I think it's time for a little user engagement here, of the sort usually covered by "rules of engagement". :) First, prime a browser so AT&T's serving up the most offensive, undesirable ads possible. Then hit some major news sites like CNN or the New York Times. Screen-grab the ads. Send them and dumps of the web page source to the site's complaints or abuse department attached to a complaint about the ads they're serving up, and topping it off with a complaint about how your antivirus software complained about other pages on their site as well and you're afraid it's those ads since you only have the problem when those ads show up. Slip in a mention somewhere about how it only happens when you're using AT&T's WiFi and can they check if they're doing something special for AT&T customers. I'd think even a few dozen complaints about bad ads and malware would get some attention, and attention from major news sites'll be a lot harder for AT&T to ignore.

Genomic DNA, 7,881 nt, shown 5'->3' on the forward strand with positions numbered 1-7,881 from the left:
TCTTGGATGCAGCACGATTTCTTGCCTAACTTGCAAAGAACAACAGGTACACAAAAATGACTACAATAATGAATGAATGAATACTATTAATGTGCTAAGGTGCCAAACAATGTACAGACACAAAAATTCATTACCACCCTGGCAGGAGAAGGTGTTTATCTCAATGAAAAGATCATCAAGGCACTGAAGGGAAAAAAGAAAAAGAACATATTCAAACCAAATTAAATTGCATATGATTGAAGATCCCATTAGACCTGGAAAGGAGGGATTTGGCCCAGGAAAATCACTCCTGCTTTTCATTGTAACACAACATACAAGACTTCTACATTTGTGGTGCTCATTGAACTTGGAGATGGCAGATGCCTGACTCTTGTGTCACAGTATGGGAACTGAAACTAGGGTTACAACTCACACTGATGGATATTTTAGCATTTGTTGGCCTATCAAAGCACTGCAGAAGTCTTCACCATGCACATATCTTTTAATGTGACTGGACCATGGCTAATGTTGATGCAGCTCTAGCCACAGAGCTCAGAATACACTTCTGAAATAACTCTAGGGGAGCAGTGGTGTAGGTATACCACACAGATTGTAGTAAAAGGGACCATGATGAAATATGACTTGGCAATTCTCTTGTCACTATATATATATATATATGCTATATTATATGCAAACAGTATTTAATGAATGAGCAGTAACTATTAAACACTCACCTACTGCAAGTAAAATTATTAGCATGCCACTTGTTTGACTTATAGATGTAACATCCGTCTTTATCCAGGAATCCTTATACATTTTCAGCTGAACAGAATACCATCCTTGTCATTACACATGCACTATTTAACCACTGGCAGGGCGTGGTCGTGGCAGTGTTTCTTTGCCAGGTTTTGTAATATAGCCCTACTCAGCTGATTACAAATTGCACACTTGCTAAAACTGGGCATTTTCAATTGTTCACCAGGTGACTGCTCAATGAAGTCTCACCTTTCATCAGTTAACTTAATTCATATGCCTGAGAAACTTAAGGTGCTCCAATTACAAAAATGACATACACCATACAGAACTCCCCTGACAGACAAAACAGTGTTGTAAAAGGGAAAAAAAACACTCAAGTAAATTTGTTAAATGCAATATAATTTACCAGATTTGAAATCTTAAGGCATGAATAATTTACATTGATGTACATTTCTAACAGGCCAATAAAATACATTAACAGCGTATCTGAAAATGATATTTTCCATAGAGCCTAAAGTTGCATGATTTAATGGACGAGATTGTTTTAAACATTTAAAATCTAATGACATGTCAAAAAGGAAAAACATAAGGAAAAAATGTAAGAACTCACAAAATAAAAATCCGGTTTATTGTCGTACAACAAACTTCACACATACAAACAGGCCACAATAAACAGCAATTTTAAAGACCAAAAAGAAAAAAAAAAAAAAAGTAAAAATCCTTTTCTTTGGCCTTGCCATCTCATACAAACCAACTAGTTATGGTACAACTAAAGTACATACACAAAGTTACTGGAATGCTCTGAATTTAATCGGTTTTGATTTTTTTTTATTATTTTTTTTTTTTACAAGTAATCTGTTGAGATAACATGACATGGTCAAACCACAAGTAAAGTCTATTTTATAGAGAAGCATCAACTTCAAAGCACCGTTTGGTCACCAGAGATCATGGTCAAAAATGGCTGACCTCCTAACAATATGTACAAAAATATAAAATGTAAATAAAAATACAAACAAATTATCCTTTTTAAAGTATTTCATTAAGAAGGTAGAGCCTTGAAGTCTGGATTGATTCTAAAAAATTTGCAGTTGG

I dunno about that. If I say "automobile control interface", does anyone think I'm talking about an interface made out of automobile controls? No, people are more likely to think I'm talking about an interface to control automobiles.
Nobody would confuse the arrangement of the control pedals in a car with the mechanism used to link the gas pedal to the engine throttle setting. But mention software and everyone's brains turn to mush.
The controlling rule: you don't want critical military infrastructure to be controlled by your opponent. So any country who's not absolutely 100% positive their interests will always align perfectly with those of the US wants their own GPS system that the US can't interfere with or degrade at will. I consider it good, the more GPS networks there are the more redundancy there is and the harder it'll be for anyone to degrade/kill GPS capability without being forced to annoy someone big enough to swat them and willing to swat them.